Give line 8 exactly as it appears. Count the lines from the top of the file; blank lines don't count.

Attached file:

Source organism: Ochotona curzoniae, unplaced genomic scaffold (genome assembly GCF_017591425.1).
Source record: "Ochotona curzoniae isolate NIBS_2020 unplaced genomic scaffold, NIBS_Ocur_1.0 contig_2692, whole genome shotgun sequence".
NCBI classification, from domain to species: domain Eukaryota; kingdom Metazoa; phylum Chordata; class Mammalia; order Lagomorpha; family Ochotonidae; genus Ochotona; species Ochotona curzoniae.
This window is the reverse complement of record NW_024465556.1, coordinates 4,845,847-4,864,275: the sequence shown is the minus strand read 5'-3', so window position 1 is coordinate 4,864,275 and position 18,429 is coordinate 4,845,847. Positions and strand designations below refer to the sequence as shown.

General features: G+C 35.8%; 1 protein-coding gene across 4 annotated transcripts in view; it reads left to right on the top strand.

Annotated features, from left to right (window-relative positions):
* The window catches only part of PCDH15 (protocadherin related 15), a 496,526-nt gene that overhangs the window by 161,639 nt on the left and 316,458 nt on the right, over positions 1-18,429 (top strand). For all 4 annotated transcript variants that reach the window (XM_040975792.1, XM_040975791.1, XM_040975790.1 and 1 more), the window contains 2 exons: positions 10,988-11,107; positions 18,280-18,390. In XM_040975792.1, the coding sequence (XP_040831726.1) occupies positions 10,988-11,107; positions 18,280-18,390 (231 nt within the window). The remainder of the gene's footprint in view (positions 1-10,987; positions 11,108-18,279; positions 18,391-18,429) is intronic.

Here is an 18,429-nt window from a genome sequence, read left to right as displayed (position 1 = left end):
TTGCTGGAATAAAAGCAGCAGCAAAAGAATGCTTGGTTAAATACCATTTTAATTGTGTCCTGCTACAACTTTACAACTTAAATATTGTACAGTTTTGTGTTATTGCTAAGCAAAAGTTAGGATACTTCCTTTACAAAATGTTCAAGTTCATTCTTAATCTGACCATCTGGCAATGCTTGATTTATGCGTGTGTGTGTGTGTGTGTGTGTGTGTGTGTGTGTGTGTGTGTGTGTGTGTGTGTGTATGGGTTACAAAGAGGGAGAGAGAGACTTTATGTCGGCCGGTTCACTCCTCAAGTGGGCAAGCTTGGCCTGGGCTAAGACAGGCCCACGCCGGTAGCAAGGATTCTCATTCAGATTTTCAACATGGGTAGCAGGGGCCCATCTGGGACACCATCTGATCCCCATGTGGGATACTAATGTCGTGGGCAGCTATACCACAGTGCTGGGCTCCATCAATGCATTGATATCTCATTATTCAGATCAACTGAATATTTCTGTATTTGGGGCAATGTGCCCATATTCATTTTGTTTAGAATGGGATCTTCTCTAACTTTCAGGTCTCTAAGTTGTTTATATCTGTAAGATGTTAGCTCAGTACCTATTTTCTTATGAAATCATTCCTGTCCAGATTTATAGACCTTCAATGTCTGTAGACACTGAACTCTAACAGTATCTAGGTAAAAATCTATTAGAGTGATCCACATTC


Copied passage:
Here is an 18,429-nt window from a genome sequence, read left to right as displayed (position 1 = left end):